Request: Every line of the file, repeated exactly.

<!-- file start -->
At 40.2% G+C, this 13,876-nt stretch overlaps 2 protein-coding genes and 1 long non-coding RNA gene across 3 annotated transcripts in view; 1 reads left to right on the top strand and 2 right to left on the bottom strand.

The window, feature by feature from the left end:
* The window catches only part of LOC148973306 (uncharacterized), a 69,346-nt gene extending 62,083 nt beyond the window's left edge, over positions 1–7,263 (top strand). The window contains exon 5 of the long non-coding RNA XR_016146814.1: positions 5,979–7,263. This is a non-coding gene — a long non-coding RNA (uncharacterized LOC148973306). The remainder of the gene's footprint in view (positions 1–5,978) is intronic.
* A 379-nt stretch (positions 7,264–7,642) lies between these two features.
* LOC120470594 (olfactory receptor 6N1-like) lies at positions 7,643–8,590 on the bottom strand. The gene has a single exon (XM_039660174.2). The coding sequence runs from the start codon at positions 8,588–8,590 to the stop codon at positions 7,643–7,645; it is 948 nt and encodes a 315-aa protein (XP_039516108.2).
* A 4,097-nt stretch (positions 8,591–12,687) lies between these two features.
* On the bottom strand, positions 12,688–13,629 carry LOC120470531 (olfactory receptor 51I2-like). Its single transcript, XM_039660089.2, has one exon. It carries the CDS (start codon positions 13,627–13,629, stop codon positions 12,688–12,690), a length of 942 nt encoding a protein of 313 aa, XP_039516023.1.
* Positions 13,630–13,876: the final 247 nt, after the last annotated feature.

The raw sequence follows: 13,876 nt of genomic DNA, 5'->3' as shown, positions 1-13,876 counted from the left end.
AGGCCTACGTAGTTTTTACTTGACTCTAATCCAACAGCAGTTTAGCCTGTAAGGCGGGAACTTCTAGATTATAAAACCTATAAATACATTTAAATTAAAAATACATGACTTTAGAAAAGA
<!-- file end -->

At 40.2% G+C, this 13,876-nt stretch overlaps 2 protein-coding genes and 1 long non-coding RNA gene across 3 annotated transcripts in view; 1 reads left to right on the top strand and 2 right to left on the bottom strand.

The window, feature by feature from the left end:
* The window catches only part of LOC148973306 (uncharacterized), a 69,346-nt gene extending 62,083 nt beyond the window's left edge, over positions 1–7,263 (top strand). The window contains exon 5 of the long non-coding RNA XR_016146814.1: positions 5,979–7,263. This is a non-coding gene — a long non-coding RNA (uncharacterized LOC148973306). The remainder of the gene's footprint in view (positions 1–5,978) is intronic.
* A 379-nt stretch (positions 7,264–7,642) lies between these two features.
* LOC120470594 (olfactory receptor 6N1-like) lies at positions 7,643–8,590 on the bottom strand. The gene has a single exon (XM_039660174.2). The coding sequence runs from the start codon at positions 8,588–8,590 to the stop codon at positions 7,643–7,645; it is 948 nt and encodes a 315-aa protein (XP_039516108.2).
* A 4,097-nt stretch (positions 8,591–12,687) lies between these two features.
* On the bottom strand, positions 12,688–13,629 carry LOC120470531 (olfactory receptor 51I2-like). Its single transcript, XM_039660089.2, has one exon. It carries the CDS (start codon positions 13,627–13,629, stop codon positions 12,688–12,690), a length of 942 nt encoding a protein of 313 aa, XP_039516023.1.
* Positions 13,630–13,876: the final 247 nt, after the last annotated feature.

The raw sequence follows: 13,876 nt of genomic DNA, 5'->3' as shown, positions 1-13,876 counted from the left end.
AGGCCTACGTAGTTTTTACTTGACTCTAATCCAACAGCAGTTTAGCCTGTAAGGCGGGAACTTCTAGATTATAAAACCTATAAATACATTTAAATTAAAAATACATGACTTTAGAAAAGA